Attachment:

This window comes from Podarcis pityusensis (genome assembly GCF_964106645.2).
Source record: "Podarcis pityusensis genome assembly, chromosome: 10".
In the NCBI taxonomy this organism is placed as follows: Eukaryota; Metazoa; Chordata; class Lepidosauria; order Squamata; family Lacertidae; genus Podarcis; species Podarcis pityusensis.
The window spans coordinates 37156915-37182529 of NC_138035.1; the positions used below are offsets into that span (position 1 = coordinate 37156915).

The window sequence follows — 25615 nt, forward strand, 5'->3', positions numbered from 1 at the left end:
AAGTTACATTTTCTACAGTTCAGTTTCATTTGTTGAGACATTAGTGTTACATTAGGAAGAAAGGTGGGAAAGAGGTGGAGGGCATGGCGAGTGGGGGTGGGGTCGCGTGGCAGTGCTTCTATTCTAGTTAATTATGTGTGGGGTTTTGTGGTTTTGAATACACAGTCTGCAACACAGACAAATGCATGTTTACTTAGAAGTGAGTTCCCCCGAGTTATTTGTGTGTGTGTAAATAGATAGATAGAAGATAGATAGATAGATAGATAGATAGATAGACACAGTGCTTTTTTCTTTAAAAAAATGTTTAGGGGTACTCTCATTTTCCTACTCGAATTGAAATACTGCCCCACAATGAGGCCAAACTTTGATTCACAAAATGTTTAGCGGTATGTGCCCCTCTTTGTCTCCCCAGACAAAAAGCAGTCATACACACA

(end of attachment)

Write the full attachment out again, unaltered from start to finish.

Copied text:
This window comes from Podarcis pityusensis (genome assembly GCF_964106645.2).
Source record: "Podarcis pityusensis genome assembly, chromosome: 10".
In the NCBI taxonomy this organism is placed as follows: Eukaryota; Metazoa; Chordata; class Lepidosauria; order Squamata; family Lacertidae; genus Podarcis; species Podarcis pityusensis.
The window spans coordinates 37156915-37182529 of NC_138035.1; the positions used below are offsets into that span (position 1 = coordinate 37156915).

The window sequence follows — 25615 nt, forward strand, 5'->3', positions numbered from 1 at the left end:
AAGTTACATTTTCTACAGTTCAGTTTCATTTGTTGAGACATTAGTGTTACATTAGGAAGAAAGGTGGGAAAGAGGTGGAGGGCATGGCGAGTGGGGGTGGGGTCGCGTGGCAGTGCTTCTATTCTAGTTAATTATGTGTGGGGTTTTGTGGTTTTGAATACACAGTCTGCAACACAGACAAATGCATGTTTACTTAGAAGTGAGTTCCCCCGAGTTATTTGTGTGTGTGTAAATAGATAGATAGAAGATAGATAGATAGATAGATAGATAGATAGACACAGTGCTTTTTTCTTTAAAAAAATGTTTAGGGGTACTCTCATTTTCCTACTCGAATTGAAATACTGCCCCACAATGAGGCCAAACTTTGATTCACAAAATGTTTAGCGGTATGTGCCCCTCTTTGTCTCCCCAGACAAAAAGCAGTCATACACACA